[dropcap]Z[/dropcap]ika has officially touched down in South Florida over the summer. With the virus now being confirmed in Florida’s mosquitos rather than the previous travel-related cases the next necessary step in controlling this outbreak further is community understanding and prevention.
Mosquitos have been associated with many different diseases over time. Mosquitos are regular residents here in Florida and can make the summer fun a little more irritating and itchy. Previously, mosquitos have been known for transmitting diseases like malaria, yellow fever, and West Nile Virus according to the Center for Disease Control’s website. However, the first large outbreak of the Zika virus has brought this pesky Florida resident back into the spotlight.
The Zika virus was first discovered in the Zika Forest of Uganda in 1947. Most confirmed cases of the virus were confined to Africa and parts of Southeast Asia even in these countries the cases Zika Virus were rare. However in 2007 the virus spread into an epidemic and lead to the outbreak in many countries like parts of South America, Mexico, and now North America.
With the Zika Virus landing in Florida in late July the outbreak has been contained to a one square mile area in the Wynwood neighborhood of Miami. The Center for Disease Control reports this neighborhood was the first to see a case of Zika in the United States through a local mosquito bite. The Zika virus is primarily spread to people through the bite of an infected Aedes species mosquito. According to the Centers for Disease Control here in the United States: there have been 35 locally acquired mosquito-borne cases, roughly 2,686 travel- associated cases, and 23 sexually transmitted cases. All 35 of the locally acquired cases in the United States are from the state of Florida.
The symptoms of Zika, or rather, the lack of symptoms are cause for concern. Most people who contract the disease are not aware that they have it. According to Amesh Adalji, MD, a spokesman for the Infectious Diseases Society of America,[pullquote] Only one in five people with the virus will exhibit symptoms.”[/pullquote]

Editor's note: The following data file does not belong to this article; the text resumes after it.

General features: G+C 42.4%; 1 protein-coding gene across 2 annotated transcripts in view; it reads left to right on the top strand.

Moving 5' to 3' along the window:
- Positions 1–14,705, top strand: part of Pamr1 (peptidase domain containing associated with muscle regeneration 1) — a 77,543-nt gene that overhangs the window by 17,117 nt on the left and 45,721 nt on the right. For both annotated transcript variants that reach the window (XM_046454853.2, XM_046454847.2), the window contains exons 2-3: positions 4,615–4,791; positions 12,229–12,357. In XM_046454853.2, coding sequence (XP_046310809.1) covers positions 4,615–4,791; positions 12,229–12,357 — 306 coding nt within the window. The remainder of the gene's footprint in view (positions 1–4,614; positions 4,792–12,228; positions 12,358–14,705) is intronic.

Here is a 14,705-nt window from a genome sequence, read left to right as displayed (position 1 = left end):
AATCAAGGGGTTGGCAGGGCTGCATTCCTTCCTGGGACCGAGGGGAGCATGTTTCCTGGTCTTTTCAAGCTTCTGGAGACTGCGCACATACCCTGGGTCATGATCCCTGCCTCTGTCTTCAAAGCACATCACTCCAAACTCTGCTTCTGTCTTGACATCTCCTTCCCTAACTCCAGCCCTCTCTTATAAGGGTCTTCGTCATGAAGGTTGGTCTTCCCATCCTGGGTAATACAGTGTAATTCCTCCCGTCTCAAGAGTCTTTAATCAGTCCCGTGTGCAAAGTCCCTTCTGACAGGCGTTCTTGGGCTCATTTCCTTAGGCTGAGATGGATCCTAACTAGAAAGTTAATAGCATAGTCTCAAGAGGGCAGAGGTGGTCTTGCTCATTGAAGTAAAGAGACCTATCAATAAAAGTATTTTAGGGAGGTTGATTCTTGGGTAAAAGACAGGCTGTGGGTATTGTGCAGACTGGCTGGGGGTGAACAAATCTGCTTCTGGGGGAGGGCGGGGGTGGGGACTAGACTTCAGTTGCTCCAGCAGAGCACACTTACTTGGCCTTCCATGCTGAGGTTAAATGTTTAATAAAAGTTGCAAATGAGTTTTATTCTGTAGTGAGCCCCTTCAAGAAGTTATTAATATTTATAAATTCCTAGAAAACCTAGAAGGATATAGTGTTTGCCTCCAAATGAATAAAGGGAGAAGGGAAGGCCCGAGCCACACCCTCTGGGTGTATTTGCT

Zika doesn’t present any symptoms outside of a mild fever, rash, or conjunctivitis (red, irritated eyes) and even those symptoms can be rare and usually run their course within a week of contracting the virus. The possible ignorance to being infected coupled with unprotected sex can cause the spread of the disease through sexual transmission. The only way to be tested for Zika presently is through blood or urine tests. The test may be important to those couples wanting to start a family who are in hopes of preventing this disease from spreading or affecting a fetus with microcephaly. This condition causes babies’ head to be smaller than normal, which stunts brain growth. Zika can contribute to these issues due to the suggested length of time it can stay in the reproductive organs. Women with the Zika virus are thought to be carriers of the sexually transmitted disease for up to eight weeks after symptoms begin, and men who have contracted the Zika virus can carry the disease for at least six months after symptoms begin. The use of protection can reduce of receiving the disease through sex.
Currently, no vaccines exist to prevent the Zika Virus. However according to the National Institute of Health scientist at the National Institute of Allergy and Infectious Diseases (NIAID) are initiating clinical trials on a vaccine for Zika. This vaccine has a similar make up that was developed for the West Nile virus, another disease transmitted by mosquitoes. And at the University of Wisconsin are currently testing the theory that once people have contracted Zika they are then immune to the virus; for how long is unknown.
If not bitten by the bug, other prevention does exist, but many Floridians may already know all too well from summer camp. The best way to steer clear of Zika these next few months is to avoid mosquito bites, which might sound impossible here in Florida. The advised prevention methods are to limit your time outside around dawn and dusk when mosquitos are most active and if you have to be outside for longer periods of time wear mosquito repellent, the Center for Disease Control recommends a repellent that contains: DEET, oil-of lemon- eucalyptus, picaridin, or para-menthane-diol some of these ingredients can be found in name brands like Off!, Cutter, Skinsmart, and Ultrathon. Covering up more skin with longer layers can keep the bites at bay as well. Use screens on windows and doors to keep mosquitos outside of your home. To prevent mosquitoes from laying eggs or congregating near your place of residence try getting rid of standing water which is found in planters, buckets, old tires, trash bins, and flower pots.
Unfortunately Florida is only a little more than half way through the current hurricane season of this year. The recent storm brought large amounts of rain to the central Florida area and flooding to towns closer to the Gulf coast and along the panhandle. Endless puddles of standing water have begun to pop up just about everywhere, creating a perfect nesting ground for our infamous friend to set up shop.